Guest Blog by @onenashan :A young corporate world sistah who is making moves in the nation’s capitol. Listen up she has something to say!!!
I am often asked to blog or post for my homies, but I always hesitate as I don’t really fit neatly into any category of women. Thus I likely wouldn’t appeal to any particular audience. It seems more often than not the general population within our peer group fits nicely on either of these two spectrums: You’ve got your “Soul Sistah” (strong independent and don’t need no body not EVAH black woman) who leads a life semi-rebelliously and accommodates no male (or person for that matter), and then you’ve got your “Traditional
Sistah”, raised in a good ol’ two parent home, who goes off to college(mostly because it’s expected of her), returns home to play her important role in her family, and ultimately start her own. These seem to each come with their respective stereo types. Traditional women are prude and narrow minded, while modern women are exhilarating and intellectual. I’m not so convinced though. Of course there are women who lie somewhere in between the two. Yet, while we would never admit it, most of us are not that well-rounded, perfectly balanced lady in the middle. Most of our asses fall closer to one extreme or another. That is fine. Neither is better. And as the saying goes, “different strokes, for different folks!”
All in all, I think it’s fair to state the latter “Traditional Sistah”, seems to get the bulk of bad press. Now a days, it is like a cardinal sin for a woman; a modern, educated, sophisticated, accomplished woman, to proclaim, admit or divulge that she WANTS a family, and WANTS to be married. People scoff at the notion or dismiss the woman as meek, docile, co-dependent and downright backward. I struggle with the fact that strength is often associated with independence. I mean, I am in fact a single woman, living in a large metropolitan city, who can fervently appreciate the struggles of independence and the wherewithal it has afforded me. Yet, I could never claim to be stronger, smarter, or better off for it than a woman who has experienced less than I, or different than I. You see, it comes NATURALLY to me to be strong. I have always been self absorbed, self assured, and self aware (those who know me can attest lol). It’s intrinsically who I am BUT…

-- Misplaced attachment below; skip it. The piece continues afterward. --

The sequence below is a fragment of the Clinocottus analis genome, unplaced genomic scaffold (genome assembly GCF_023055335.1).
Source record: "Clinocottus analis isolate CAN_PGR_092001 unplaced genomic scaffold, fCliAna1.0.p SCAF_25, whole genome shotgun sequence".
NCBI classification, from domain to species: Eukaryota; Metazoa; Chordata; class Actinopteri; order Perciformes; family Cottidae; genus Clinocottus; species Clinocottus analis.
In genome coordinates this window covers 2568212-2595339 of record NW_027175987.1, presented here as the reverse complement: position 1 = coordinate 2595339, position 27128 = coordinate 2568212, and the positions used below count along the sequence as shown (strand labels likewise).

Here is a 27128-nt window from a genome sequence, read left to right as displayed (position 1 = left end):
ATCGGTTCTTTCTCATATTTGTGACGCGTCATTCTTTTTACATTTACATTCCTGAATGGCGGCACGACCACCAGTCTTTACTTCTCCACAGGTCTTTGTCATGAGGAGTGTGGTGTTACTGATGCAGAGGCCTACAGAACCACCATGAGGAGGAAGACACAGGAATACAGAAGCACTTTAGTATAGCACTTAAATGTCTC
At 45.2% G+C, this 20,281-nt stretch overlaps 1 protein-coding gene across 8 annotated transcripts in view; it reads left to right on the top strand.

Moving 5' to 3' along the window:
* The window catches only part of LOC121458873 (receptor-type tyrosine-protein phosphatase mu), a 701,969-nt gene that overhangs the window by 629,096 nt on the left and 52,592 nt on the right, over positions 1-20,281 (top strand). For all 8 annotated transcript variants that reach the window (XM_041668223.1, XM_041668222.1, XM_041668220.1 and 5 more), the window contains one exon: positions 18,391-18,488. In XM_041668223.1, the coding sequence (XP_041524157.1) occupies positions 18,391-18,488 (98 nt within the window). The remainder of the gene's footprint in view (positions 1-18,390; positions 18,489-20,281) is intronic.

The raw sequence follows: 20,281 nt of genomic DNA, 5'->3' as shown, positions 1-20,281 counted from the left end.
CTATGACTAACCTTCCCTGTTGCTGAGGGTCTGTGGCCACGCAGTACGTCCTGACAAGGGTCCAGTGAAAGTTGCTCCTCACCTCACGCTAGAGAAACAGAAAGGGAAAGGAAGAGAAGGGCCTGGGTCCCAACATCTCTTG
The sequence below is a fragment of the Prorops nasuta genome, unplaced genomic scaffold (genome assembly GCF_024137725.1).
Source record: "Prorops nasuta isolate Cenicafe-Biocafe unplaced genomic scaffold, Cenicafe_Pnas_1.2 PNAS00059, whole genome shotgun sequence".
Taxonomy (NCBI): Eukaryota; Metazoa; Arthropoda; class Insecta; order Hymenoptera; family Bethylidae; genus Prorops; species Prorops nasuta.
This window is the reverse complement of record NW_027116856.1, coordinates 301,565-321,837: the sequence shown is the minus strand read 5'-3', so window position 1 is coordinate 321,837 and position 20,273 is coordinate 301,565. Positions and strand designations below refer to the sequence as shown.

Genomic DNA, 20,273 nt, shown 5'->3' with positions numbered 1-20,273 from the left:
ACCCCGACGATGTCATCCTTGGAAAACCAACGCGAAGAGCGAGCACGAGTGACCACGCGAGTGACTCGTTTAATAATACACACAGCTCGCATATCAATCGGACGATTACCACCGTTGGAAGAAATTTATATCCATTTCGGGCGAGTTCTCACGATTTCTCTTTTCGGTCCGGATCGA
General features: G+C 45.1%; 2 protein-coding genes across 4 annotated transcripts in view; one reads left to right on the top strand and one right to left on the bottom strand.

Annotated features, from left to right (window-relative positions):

Is there really strength in doing what comes naturally to you?
In life, the most challenging hurdles for me have been those that required humility, open mindedness, tactful communication and awareness of OTHERS and my effect on them. Pretty much learning to use my dominant traits to initiate favorable outcomes. That said, I look forward to living for others one day. For my husband, for my children, for my community. I anticipate the day I stand beside someone I trust and respect enough to swallow my ego for. I want to serve, to nurture and satisfy my HUSBAND one day. I believe in and value the institution of marriage and WANT it. I am open to receiving that. I know that does not make me less intelligent, less independent, less powerful or bold of a woman, in fact I think it affirms why I am all of the above.
Do I want to be that top notch corporate lawyer, kickin’ ass and taking names? Absolutely. Do I want to continue climbing the corporate ladder, and start my own non-profit? No doubt. I NEED to accomplish those things, it feeds the competitive and dominant nature in me and serves my passions. That is ALL a part of me. A core and necessary part of me. However, there is another side to me, of greater value (dare I say) that wants to conquer that which is most difficult to me, and do so within the safety of a bond with my HUSBAND, a LEADER and PROTECTOR and PARTNER. In the end, when all is said and done, it would be great for people to remember me for all the self serving accomplishments I reached, but the greatest piece of my legacy would ideally be that I was a great MOTHER, A truly fulfilling WIFE. For me, those two would be among the highest honors.
So while I get it, the independent journey is important. The beauty in the independent journey is that it helps you learn your limits, what you are/aren’t capable of, what you can/cannot accept, and all other boundaries. Yet, if a woman has the self awareness to accompany her desire for companionship, it is not a bad thing. That’s right. I said it. It’s okay to admit you want a man. Cut the “Traditional Sistah” some slack.
Follow our guest blogger @onenashan on twitter to keep up with her rather interesting journey in corporate America